Netflix to stream movies over Internet

January 16, 2007

News:  Netflix, the popular mail DVD delivery service, has announced that it will start rolling out a new “Watch Now” feature that will stream movies over the Internet, at first to a limited number of subscribers but eventually to all Netflix subscribers.  (More here)  The movies must be played on a computer, and will reportedly have anti-piracy measures.

Analysis: This is a logical next step, but my guess is that it won’t be that attractive to many people.  People watch DVDs on their TVs, and until the Internet delivery allows people to easily transfer a file to the TV, I don’t see this feature as replacing the popularity of the mail order delivery.

Hollywood Asks YouTube: Friend or Foe?

January 15, 2007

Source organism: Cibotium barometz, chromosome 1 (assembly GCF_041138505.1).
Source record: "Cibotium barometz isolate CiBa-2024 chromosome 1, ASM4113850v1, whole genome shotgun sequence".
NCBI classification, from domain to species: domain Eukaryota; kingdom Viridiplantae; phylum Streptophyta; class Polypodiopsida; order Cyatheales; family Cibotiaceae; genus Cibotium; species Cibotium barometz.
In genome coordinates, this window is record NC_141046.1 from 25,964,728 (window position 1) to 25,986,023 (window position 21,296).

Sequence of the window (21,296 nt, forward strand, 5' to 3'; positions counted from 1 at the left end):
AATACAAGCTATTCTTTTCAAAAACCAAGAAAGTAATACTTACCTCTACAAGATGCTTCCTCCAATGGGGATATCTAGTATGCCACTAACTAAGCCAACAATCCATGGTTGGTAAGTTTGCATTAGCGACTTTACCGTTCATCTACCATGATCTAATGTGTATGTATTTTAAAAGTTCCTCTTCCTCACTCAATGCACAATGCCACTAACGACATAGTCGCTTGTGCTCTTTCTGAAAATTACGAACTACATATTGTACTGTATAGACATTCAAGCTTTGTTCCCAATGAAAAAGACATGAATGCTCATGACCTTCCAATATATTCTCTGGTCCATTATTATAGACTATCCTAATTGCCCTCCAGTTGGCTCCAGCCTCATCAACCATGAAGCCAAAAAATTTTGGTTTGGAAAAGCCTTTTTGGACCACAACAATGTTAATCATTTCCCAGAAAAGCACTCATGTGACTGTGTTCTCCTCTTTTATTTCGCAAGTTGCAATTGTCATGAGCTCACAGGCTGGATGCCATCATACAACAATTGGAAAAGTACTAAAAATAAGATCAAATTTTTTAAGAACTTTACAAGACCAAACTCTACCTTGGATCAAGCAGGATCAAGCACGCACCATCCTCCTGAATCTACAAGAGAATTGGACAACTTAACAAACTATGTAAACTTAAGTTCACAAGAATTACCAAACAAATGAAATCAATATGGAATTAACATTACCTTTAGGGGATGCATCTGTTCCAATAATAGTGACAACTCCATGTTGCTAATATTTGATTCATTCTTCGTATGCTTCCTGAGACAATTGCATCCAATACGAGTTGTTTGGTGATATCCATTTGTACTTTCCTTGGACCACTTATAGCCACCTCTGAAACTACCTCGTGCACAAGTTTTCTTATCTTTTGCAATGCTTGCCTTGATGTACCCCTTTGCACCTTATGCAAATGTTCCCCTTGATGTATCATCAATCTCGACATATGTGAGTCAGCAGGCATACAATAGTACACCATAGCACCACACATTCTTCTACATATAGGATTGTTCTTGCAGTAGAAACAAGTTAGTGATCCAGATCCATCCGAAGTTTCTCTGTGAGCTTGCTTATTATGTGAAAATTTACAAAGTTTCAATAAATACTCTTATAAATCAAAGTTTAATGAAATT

News:  Laura Holson of NYT has a probing article today titled “Hollywood Asks YouTube: Friend or Foe?,” which discusses the many issues Hollywood studios face with YouTube.  Of course, one of the big problems is keeping their copyrighted content from surfacing (unauthorized) on YouTube.  Even after the studios find one unauthorized clip of their movies and YouTube takes it down, another may resurface from another YouTube user. “There is only so much we can do,” said Rick Cotton, NBC Universal’s general counsel, who estimated that more than half the videos on YouTube featuring NBC Universal’s television shows and films were unauthorized. As fast as a clip is taken down, he said, YouTube users “can always put up another.”

The article describes a deal with Universal, however:   So in an odd twist, Eminem’s songs from “8 Mile” are cleared for use on YouTube, while much of the accompanying video is not. In what could be an indication of the kinds of deals the studios might strike, Universal Music earns the higher of two amounts when its songs are used in a video: a flat fee per clip or a percentage of advertising revenue.  “We don’t want to kill this,” said Larry Kenswil, a Universal Music executive. “We see this as a new source of revenue for us.”